Andrew Hogarth 31 Andrew and Elinor live at New  Manor Farm which is a Lovelace House. It was built by the Earl of Lovelace in 1866 and sports the Lovelace coat of arms above the front door. Andrew and Elinor bought the house in 1982 and Andrew talks of life in the village when they came and the changes that they have seen. He talks about Freddie Laker who owned the house from 1969-1975; he also talks about Tim Haines who farmed the Laker land. Andrew talks of Lord Forte's farm, of St Thomas Drive and of life in the village in the eighties and nineties.
Elinor Hogarth 13 Andrew and Elinor bought New Manor Farm in 1982. Elinor reminisces about life in the village as a young mum with a one year old and a three year old. She talks about the play group in the unmodernised village hall. She remembers 2 new houses being built at High Clandon and the smartening up of village cottages; of amazingly dangerous equipment in the play park with an extremely high slide, of the children fishing in the lake and of the making of the pond in Back Lane when Andrew was Chairman of the Parish Council. She remembers the children singing in the church choir and ringing the bells! Elinor organised the church flowers for some 30 years.
David Holt 67 David talks of memories of the village 70 years ago. He was born in the village and lived at Bay Tree Cottage. He describes the cottage at that time, of how 8 members of the family lived there and what life was like in an unmodernised cottage. His father was the foreman at the Hatchlands Estate and his great grandfather was the estate foreman for Lord Rendel. He describes the staff at Hatchlands, the butler, the chauffeur, the cook and the Christmas parties at Hatchlands. He remembers the fun the boys had playing together, of ploughing with cart horses and the Hunt meeting at the Queens Head.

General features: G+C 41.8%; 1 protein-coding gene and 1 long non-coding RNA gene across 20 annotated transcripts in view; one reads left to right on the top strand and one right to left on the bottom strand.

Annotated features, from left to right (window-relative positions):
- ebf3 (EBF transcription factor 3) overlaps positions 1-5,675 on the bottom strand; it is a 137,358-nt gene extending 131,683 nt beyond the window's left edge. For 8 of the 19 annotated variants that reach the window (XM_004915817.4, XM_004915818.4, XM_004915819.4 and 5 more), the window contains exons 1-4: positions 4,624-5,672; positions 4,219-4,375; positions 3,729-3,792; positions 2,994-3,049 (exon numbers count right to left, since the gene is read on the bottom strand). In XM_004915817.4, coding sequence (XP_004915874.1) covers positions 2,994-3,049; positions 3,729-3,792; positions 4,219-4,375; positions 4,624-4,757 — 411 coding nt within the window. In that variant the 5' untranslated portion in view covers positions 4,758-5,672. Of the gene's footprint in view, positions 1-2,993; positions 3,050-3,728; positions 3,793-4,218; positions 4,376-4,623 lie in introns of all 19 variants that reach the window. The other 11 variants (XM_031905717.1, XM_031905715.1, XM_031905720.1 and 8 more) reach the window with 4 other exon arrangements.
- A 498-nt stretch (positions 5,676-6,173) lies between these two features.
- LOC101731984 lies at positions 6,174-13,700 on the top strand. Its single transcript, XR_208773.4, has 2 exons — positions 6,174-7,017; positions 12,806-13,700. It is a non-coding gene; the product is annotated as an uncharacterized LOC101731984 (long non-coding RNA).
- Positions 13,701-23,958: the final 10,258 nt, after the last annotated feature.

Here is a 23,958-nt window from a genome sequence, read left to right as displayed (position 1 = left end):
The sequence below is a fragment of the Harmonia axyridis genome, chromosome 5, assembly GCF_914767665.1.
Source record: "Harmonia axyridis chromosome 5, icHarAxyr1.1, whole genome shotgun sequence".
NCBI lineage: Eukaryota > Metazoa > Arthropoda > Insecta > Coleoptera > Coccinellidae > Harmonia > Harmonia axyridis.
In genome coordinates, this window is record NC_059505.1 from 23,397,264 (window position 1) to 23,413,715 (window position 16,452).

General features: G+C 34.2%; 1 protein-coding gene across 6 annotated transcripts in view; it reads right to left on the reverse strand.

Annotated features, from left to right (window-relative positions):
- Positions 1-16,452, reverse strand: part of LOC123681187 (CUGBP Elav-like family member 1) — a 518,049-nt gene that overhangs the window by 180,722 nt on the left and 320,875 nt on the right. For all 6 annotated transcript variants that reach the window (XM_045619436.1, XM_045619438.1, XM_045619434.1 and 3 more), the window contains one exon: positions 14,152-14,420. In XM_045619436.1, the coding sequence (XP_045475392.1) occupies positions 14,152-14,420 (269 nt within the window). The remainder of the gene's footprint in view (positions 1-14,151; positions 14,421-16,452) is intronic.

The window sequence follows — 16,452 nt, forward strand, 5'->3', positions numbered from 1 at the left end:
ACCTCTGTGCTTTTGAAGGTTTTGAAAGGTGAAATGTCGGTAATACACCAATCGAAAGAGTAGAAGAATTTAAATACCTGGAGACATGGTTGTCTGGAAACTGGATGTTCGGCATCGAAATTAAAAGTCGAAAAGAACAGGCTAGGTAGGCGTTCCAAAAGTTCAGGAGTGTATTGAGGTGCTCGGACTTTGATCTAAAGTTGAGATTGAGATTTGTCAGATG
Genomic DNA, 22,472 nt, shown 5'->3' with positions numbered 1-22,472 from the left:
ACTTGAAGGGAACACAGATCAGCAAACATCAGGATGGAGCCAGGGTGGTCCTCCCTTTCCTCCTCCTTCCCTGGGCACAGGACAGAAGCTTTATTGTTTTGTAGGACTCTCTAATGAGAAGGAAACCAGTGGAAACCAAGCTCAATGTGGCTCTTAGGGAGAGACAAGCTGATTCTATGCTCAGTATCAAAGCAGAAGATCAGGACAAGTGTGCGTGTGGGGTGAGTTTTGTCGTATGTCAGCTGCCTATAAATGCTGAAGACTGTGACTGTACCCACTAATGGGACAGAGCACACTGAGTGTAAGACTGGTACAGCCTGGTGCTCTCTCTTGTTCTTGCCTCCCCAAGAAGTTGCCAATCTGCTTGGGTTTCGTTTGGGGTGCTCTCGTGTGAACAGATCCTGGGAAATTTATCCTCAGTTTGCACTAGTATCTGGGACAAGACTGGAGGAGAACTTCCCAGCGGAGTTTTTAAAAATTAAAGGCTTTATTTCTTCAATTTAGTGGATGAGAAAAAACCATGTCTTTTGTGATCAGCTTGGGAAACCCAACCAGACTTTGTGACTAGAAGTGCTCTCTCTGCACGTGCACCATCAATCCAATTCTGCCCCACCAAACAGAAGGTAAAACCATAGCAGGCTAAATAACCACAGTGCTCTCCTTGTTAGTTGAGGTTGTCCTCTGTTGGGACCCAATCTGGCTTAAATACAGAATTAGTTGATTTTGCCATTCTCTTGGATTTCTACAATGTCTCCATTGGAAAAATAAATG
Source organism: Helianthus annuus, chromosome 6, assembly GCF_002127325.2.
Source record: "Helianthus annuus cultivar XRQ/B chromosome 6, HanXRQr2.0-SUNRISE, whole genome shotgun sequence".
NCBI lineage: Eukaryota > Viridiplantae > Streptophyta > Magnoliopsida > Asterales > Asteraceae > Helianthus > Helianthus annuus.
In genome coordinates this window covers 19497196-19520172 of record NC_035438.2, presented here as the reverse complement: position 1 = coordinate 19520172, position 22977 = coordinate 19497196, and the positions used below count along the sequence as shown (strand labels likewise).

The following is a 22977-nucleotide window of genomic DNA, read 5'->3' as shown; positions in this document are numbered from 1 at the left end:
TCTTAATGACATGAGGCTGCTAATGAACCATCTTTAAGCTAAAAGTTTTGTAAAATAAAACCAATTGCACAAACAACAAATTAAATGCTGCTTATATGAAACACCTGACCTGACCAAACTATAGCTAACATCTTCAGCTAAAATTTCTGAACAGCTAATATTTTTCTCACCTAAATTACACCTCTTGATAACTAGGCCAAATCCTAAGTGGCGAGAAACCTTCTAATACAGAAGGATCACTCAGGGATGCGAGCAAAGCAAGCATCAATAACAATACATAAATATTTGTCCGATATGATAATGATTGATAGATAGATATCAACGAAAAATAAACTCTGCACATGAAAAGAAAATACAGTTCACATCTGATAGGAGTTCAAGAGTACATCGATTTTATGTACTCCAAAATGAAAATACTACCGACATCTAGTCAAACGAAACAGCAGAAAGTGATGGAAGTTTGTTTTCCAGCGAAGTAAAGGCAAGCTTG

Rachel Ives 26 Rachel came to live in Old Manor Farm in 1941 when she was 4. She talks of her childhood in Old Manor Farm, of the house, her Shetland pony ,of milking the cows, of the pigs in the Tithe Barn, of farm horses, helping with the harvest,and the village shop. She also talks of Christmas parties at Hatchlands, of going to parties with Michael Onslow and going to Clandon Park.
Gayle Leader 30 Gayle talks of the history of the cottage and the changes that they have made.
She talks of how they made their beautiful garden and of its development. She also talks of the Village Flower Festivals, Open Gardens and Music in the Garden . She remembers the choir, the church, village festivals and traditions .
John Leader 34 John and Gayle bought Stuart cottage in 1975. It was built in 1550 and added to in 1600. It was originally a smoke bay cottage,but later a chimney was added . John gives a fascinating history of the cottage and talks of all that they have done in the village, including the creation of their beautiful and famous garden and the introduction of the Open Gardens.
Jill Liddell 57 Jill came to the village in 1955 to live with her Aunt and Uncle at Ryde Farm and Two Trees. Her Uncle had farmed at Ryde Farm Estate, the estate now owned by Sir Rocco Forte. She describes the farm and farm house. She talks of Clandon Manor Farm, the livery stables (now Clandon Mews) and the shop in the barn. After her Uncle's death, her aunt sold the farm land to Freddie Laker.
Andrew May 13 Andrew lived at Old Manor Farm from 1942-1954 with his brother David and sister Rachel Ives. A different aspect of childhood as they were kept separate from the village children. Their father was the agent for the fifth Earl of Onslow.
David May 11 As a child, David lived in Old Manor Farm from 1941-1952. His wonderful war time memories include the doodlebug falling and the Home Guard with rifles. His father was the land agent for the Onslow Estate and a hobby farmer who rented from Goodhart Rendel. He offers childhood memories of Hatchlands at Christmas, the butler giving out presents from under the tree, the shop and the forge .
Skip and Cathy McMullan 35 Skip and Cathy bought half of High Clandon House in 1982, and the other half in 1995. Originally built by the Earl of Lovelace in 1890, Goodhart Rendel took over the lease in 1920. The McMullans talk of the history of the house and its previous occupants and of excavating the original garden from being a wilderness. Their memories include village life and events dating from the 1980's.